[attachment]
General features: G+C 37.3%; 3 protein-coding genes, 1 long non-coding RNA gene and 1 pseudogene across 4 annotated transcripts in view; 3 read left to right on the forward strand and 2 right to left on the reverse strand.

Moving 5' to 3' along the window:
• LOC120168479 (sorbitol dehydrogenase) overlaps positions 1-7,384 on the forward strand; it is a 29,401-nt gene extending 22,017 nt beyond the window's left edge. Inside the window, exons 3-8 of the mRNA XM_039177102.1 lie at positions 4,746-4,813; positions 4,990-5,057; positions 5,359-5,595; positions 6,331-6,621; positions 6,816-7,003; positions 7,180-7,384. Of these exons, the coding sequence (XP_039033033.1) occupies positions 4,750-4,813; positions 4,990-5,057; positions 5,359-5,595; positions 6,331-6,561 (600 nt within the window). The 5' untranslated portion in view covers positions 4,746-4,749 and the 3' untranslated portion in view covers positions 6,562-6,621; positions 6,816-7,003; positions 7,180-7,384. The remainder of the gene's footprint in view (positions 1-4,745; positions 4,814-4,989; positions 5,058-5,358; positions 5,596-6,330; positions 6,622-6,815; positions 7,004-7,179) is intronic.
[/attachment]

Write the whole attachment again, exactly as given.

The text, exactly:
General features: G+C 37.3%; 3 protein-coding genes, 1 long non-coding RNA gene and 1 pseudogene across 4 annotated transcripts in view; 3 read left to right on the forward strand and 2 right to left on the reverse strand.

Moving 5' to 3' along the window:
• LOC120168479 (sorbitol dehydrogenase) overlaps positions 1-7,384 on the forward strand; it is a 29,401-nt gene extending 22,017 nt beyond the window's left edge. Inside the window, exons 3-8 of the mRNA XM_039177102.1 lie at positions 4,746-4,813; positions 4,990-5,057; positions 5,359-5,595; positions 6,331-6,621; positions 6,816-7,003; positions 7,180-7,384. Of these exons, the coding sequence (XP_039033033.1) occupies positions 4,750-4,813; positions 4,990-5,057; positions 5,359-5,595; positions 6,331-6,561 (600 nt within the window). The 5' untranslated portion in view covers positions 4,746-4,749 and the 3' untranslated portion in view covers positions 6,562-6,621; positions 6,816-7,003; positions 7,180-7,384. The remainder of the gene's footprint in view (positions 1-4,745; positions 4,814-4,989; positions 5,058-5,358; positions 5,596-6,330; positions 6,622-6,815; positions 7,004-7,179) is intronic.